Gardner: There are three experiences that come to mind. The first is how I used to invest in my late teens and early 20s. I generally had a target price in mind -- usually not much more than a double for a stock -- and if I achieved that, I would sell. I learned from that that you won't get very rich if you invest that way. You'll end up trading more, and you don't end up looking for real quality. You will never end up buying Cisco or Dell in the 1990s. You won't buy great companies and hold them for 10 years of great appreciation.

The second experience was AOL, which I bought very, very low and held all the way up. My cost basis was about $0.40, and it went up to around $100, and then I watched it fall down to $35, where I finally sold some, and then I think it dropped to around $8. It was still a 20-bagger in five years, but I had a huge win, and I lost a lot of that. It came back to around $20, and at that point, we sold. I think there's something to learn from that -- if a stock rises a huge amount, you just automatically start to sell off small portions of it. Had I done that, I would have been happier.

The third experience was with Amazon (Nasdaq: AMZN), and I'm really glad I held on to that. In the Rule Breaker portfolio, we bought Amazon at around $3, it went to $95, and then dropped all the way to $7. I can imagine some people concluding that buy-and-hold doesn't work. But I kept holding, and Amazon is now at about $120. So I'm really glad that I took a long-term view. You have to suit your holding mentality to the quality of the company. Amazon is one of those flames that will burn brightly for a long, long time. Not many companies are that way, so I can see why it makes sense to sell them after a few years, but for me, that was the most influential sell experience of all -- that I didn't sell, I just stuck with greatness and didn't give up when it was down.

What metrics or indicators do you key in on when considering a sell?

Jacobs: It's 50% numbers and 50% experience and judgment. When I buy, I come up with a range of what a buyer would pay to own the business -- the net present value of future cash flows -- and I want to pay less. This is what value folks mean when they say they want to buy a dollar for $0.50. You get this opportunity when emotion rules, and because emotion can drive prices down, you don't have to know the business value down to the penny. Which is good, because there is no such precision in investing!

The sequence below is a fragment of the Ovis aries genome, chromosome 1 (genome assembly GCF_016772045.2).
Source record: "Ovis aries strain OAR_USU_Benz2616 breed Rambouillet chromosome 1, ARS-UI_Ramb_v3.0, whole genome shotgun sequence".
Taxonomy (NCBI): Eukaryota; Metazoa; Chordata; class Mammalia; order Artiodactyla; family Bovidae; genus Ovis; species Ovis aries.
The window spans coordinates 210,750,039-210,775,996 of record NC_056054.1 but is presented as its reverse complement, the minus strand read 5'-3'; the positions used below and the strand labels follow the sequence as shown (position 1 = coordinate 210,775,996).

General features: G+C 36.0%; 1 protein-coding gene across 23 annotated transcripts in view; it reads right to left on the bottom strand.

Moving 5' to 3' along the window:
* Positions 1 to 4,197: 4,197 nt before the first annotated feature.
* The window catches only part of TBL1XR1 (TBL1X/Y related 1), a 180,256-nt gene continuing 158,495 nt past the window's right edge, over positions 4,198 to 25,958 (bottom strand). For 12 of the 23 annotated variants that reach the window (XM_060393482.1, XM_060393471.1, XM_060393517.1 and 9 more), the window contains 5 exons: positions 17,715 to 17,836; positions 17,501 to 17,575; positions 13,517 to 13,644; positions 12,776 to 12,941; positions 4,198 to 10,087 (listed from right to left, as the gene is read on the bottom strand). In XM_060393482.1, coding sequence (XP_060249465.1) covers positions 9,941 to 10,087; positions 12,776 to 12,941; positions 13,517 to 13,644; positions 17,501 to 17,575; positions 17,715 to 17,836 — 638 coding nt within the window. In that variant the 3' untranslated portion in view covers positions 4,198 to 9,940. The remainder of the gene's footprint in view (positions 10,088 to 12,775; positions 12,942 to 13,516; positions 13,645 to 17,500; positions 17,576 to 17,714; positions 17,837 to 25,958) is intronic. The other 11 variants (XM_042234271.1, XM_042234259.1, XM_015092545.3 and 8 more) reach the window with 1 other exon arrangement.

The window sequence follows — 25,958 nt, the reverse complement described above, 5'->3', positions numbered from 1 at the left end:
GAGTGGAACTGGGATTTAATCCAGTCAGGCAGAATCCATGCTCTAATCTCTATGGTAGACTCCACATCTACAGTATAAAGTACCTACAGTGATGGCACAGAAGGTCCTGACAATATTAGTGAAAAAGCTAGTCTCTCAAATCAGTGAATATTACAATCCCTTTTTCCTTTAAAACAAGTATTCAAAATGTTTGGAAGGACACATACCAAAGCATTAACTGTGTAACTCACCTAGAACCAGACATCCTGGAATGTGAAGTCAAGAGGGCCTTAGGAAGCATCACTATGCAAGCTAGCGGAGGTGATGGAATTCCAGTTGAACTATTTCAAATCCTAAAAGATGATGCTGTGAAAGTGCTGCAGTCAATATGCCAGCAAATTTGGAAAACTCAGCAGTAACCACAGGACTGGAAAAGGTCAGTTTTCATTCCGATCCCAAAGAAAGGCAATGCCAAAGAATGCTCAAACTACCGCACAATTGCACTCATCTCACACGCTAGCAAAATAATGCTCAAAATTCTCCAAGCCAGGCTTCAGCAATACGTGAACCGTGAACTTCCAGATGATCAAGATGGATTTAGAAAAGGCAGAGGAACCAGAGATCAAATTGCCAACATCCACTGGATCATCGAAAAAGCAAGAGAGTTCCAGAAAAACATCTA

When emotion turns from despair to mania, you can sell your dollar, for which you paid $0.50, to someone who will pay more -- and often much more -- than a dollar for it. You don't have to do this very many times to make money. You just have to make sure that you win more often than you lose.

I also sell when I see management investing money worse than I could, paying dividends when they could earn more from paying down debt, say, or buying back shares at expensive valuations.

Gardner: In the most Peter Lynch of ways, I am looking to see if the original view I had of the company -- which is always going to be a positive one given my choice to buy its stock -- has played out. If it has, I probably don't sell unless I think it has played all the way out. What's interesting is when you're wrong, and the market or the company does something different from what you're expecting. There are two cases there: a) it did better, or b) it did worse. If it did better, I'm unlikely to sell! If it did worse, that's when I start thinking about selling.